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Photo: Mattel's Barbie Logo

Photo: Mattel’s Barbie Logo

 

Curvy Barbie?! Tall Barbie?! Petite Barbie?! Take your pick! Because, like actual women, Barbie also now comes in many different shapes and sizes.

Mattel Inc. announced these new changes on the cover of Time magazine and it’s AWESOME!!!!

Additionally, as reported by WGN, Barbie also now comes in 7 different skin tones, 22 different eye colors, and 24 different hair styles!

This is an amazing change for Barbie and I couldn’t be more excited about it!

Check out the new Barbie body types (as well as the original) below:

Photo: Kenji Aoki for TIME

Photo: Kenji Aoki for TIME

 

Photo: Kenji Aoki for TIME

Photo: Kenji Aoki for TIME

And here is the seriously rad cover of Time magazine’s Barbie issue which I can’t wait to buy:

time-cover-barbie

I think the cover headline is hilarious and the answer is, yes, Barbie. Yes, we can totally stop talking about it now!

For years Barbie’s body image has been a hot button issue. — The idea that Barbie was perpetuating an unrealistic physical standard for girls and women was upsetting for many of us.

It’s going to be so great for the healthy body image movement that children can now play with Barbies who look more like their mothers, sisters, aunts, teachers, etc.! I’m stoked.

… However, there is still the issue of Ken and his six pack. Uh oh, Ken. Looks like it may be your turn, bro.

 

You can check out the entire Time feature by clicking here!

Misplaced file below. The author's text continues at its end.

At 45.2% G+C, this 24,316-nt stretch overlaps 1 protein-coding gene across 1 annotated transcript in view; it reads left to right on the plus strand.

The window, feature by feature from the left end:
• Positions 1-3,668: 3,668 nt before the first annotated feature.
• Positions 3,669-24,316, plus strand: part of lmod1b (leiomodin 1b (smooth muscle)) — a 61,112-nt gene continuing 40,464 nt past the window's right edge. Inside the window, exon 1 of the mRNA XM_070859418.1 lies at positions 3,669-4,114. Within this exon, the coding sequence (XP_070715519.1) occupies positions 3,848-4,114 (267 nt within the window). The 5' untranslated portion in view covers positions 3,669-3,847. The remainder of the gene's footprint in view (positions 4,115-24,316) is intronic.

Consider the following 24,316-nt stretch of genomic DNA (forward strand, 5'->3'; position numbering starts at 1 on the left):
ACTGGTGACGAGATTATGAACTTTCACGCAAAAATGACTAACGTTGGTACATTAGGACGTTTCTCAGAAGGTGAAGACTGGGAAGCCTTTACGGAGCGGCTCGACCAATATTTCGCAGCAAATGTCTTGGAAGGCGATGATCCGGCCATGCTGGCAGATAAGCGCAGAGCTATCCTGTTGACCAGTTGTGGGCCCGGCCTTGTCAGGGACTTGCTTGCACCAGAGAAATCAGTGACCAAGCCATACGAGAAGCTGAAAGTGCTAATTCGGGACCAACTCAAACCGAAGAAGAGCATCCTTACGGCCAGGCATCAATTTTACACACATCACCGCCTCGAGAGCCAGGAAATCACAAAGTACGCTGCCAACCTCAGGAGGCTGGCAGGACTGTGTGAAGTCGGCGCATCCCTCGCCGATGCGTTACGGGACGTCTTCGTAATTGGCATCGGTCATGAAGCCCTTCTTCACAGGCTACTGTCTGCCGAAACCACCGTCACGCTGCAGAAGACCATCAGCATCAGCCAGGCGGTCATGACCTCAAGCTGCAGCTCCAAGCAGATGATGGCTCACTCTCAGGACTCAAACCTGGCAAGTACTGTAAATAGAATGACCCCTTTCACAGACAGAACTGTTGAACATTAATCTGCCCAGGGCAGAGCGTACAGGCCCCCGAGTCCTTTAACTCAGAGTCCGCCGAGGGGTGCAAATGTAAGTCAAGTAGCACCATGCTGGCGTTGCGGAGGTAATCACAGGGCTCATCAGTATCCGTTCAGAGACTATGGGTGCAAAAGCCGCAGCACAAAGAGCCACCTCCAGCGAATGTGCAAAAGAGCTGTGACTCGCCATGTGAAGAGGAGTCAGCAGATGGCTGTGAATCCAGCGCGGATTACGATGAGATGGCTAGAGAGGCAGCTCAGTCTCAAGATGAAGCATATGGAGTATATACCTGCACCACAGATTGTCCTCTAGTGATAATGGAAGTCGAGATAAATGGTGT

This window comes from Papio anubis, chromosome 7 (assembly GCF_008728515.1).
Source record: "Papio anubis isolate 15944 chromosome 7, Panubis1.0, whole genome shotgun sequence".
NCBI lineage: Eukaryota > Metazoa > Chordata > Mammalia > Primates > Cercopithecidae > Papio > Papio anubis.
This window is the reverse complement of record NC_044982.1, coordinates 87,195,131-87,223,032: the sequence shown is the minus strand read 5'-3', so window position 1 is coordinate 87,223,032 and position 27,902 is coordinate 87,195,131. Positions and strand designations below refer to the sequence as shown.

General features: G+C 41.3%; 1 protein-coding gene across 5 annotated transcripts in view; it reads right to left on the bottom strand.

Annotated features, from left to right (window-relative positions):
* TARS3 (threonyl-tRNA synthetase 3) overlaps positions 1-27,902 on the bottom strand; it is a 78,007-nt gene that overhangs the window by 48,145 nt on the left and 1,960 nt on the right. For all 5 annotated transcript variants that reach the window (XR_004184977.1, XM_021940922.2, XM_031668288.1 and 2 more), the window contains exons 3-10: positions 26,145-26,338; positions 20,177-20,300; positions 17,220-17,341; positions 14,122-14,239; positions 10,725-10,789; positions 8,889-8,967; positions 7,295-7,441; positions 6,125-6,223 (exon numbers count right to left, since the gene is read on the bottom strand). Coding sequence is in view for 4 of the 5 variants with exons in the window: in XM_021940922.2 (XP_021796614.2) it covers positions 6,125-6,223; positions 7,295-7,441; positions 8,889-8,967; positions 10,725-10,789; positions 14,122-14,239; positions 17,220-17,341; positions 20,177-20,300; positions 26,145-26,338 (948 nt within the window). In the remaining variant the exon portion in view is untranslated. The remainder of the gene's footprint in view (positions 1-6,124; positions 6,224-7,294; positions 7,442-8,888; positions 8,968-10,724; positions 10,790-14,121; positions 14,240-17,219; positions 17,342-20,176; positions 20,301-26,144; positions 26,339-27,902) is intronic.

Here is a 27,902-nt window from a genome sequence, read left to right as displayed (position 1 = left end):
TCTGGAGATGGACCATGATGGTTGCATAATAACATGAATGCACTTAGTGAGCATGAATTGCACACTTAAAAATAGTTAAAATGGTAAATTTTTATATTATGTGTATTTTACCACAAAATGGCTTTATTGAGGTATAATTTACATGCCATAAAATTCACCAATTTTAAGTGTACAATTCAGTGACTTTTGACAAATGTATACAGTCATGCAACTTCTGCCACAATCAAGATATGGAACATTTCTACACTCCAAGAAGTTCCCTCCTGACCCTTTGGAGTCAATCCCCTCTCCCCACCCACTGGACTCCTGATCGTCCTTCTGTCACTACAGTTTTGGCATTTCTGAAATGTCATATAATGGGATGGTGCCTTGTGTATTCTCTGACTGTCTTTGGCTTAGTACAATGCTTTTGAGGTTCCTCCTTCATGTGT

What do you all think about the changes to Barbie’s appearance? Leave comments and let us know!

 

(Sources: WGN & TIME)

About author View all posts

Katherine Sangiorgio

Katherine is a proud UCLA grad turned freelance writer who enjoys writing about love, life, feminism, positive body image, and all things nerdy, shiny, and/or polka-dotted.
She loves to spend her free time kickin’ it with her crazy-awesome husband and their cat, Joey Tribbiani.
You can catch up with Katherine on Facebook at facebook.com/katherinesangiorgio, on IG at @SassyKatieSang, and on Twitter as @KathSangiorgio

2 CommentsLeave a comment

  • Let me first say that I love Barbie. I lurve her. I watched the ad first thing this morning and over my coffee at 7am, I read the Time article twice.

    Some things I love: “If you could design Barbie today, how would you make her a reflection of the times? Out of that came changing Barbie’s face to have less makeup and look younger, giving her articulated ankles so she could wear flats as well as heels, giving her new skin tones to add diversity and then of course changing the body. ” That I love. Yes. She should wear less make up. Yes, tennis shoes are as acceptable as stiletos. And obviously, her skin should be as beautifully varied as the women who grace this nation, but really? Petite and tall, those are two of the issues?

    I didn’t know she was perpetuating standards of height-ism. You can have Barbie represent anything, and you’re going to choose petite and tall? More meaningfully, I see that tall Barbie rocks a typically non-female hair cut and that echoes louder for me, but her height– I’m just not sure. But then again, I’m in line with avg. American females when it comes to height. Feel free to argue.

    • Erica!
      I love so much about what you said.
      But I do feel that petite and tall are two important body types that should be represented.
      I can’t speak to being petite, specifically!
      However, as a child, I was ALWAYS the tallest kid in class — I can’t even begin to count the many times I was called “giant,” or “huge,” or asked, “Whoa! Why are you so tall??!!”
      It was upsetting and made me feel uncomfortable about my body — And I’m not the only adolescent and teen who struggled. It’s actually incredibly common for tall young women, specifically, to hunch over and develop kyphosis (a spinal curvature) because they are trying to “hide” their height.
      I have always loved Barbie too! She’s my girl!!! And, although I eventually learned to embrace being tall and rock my height, as a kid, I would have LOVED to have had a Barbie who I felt more closely represented me and “normalized” my height! XO

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